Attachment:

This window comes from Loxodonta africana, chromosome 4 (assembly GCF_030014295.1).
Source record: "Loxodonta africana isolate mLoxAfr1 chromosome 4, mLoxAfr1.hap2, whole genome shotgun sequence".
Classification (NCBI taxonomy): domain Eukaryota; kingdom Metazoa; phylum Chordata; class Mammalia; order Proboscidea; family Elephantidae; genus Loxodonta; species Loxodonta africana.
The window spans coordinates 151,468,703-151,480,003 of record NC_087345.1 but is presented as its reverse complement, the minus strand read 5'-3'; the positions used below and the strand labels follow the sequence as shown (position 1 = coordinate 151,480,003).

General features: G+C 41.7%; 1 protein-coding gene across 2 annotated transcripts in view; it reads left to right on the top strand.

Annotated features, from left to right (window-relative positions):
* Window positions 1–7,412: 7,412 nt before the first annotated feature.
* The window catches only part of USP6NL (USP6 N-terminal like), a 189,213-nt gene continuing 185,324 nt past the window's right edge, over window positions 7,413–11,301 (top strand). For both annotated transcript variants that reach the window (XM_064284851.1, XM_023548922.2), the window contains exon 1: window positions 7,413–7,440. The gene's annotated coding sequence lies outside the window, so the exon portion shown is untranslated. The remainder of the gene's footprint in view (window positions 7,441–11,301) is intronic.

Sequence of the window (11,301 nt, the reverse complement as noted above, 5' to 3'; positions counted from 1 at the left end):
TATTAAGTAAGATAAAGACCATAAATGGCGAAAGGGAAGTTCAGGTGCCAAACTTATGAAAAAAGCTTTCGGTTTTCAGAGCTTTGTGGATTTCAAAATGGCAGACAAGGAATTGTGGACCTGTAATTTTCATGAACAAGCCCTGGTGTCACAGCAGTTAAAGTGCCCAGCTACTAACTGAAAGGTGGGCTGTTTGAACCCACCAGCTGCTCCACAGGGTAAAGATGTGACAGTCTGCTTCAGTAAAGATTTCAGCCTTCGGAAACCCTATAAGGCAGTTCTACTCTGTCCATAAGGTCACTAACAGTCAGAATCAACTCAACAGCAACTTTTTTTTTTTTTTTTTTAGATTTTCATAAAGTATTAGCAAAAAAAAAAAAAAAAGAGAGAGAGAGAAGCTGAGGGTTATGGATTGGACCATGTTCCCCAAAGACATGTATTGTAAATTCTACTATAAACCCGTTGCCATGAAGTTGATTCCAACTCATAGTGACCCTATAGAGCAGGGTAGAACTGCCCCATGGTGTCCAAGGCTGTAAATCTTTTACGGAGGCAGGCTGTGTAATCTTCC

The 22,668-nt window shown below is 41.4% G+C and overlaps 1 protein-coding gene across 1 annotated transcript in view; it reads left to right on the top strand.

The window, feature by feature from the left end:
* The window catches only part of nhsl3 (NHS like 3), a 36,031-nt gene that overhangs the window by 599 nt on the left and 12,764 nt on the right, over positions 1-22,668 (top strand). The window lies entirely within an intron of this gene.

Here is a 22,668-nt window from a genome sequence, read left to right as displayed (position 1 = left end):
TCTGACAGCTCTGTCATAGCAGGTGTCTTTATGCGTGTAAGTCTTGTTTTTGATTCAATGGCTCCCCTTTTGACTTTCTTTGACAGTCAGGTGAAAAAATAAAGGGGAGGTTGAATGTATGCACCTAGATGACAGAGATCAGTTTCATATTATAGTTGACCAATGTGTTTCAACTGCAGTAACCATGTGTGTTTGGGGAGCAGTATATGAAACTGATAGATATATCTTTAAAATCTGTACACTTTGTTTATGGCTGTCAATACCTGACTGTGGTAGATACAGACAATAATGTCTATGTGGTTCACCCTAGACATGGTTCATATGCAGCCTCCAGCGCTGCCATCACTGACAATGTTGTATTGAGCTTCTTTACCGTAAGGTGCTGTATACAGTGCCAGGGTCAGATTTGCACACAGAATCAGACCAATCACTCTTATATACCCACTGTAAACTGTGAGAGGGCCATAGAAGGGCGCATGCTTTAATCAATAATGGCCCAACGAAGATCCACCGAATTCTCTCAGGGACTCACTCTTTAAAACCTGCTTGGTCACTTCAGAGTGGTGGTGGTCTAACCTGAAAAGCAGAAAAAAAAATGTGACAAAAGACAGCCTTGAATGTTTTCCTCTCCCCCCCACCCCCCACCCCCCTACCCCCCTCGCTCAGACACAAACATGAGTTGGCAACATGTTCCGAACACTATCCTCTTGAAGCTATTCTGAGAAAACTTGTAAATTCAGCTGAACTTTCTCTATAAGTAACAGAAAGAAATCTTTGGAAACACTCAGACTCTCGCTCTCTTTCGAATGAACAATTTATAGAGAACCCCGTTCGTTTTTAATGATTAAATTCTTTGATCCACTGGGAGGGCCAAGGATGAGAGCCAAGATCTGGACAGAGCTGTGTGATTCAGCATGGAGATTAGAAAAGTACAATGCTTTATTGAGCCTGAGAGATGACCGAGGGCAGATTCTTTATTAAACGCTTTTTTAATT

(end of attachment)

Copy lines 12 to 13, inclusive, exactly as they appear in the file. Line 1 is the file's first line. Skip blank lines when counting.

The window, feature by feature from the left end:
* The window catches only part of nhsl3 (NHS like 3), a 36,031-nt gene that overhangs the window by 599 nt on the left and 12,764 nt on the right, over positions 1-22,668 (top strand). The window lies entirely within an intron of this gene.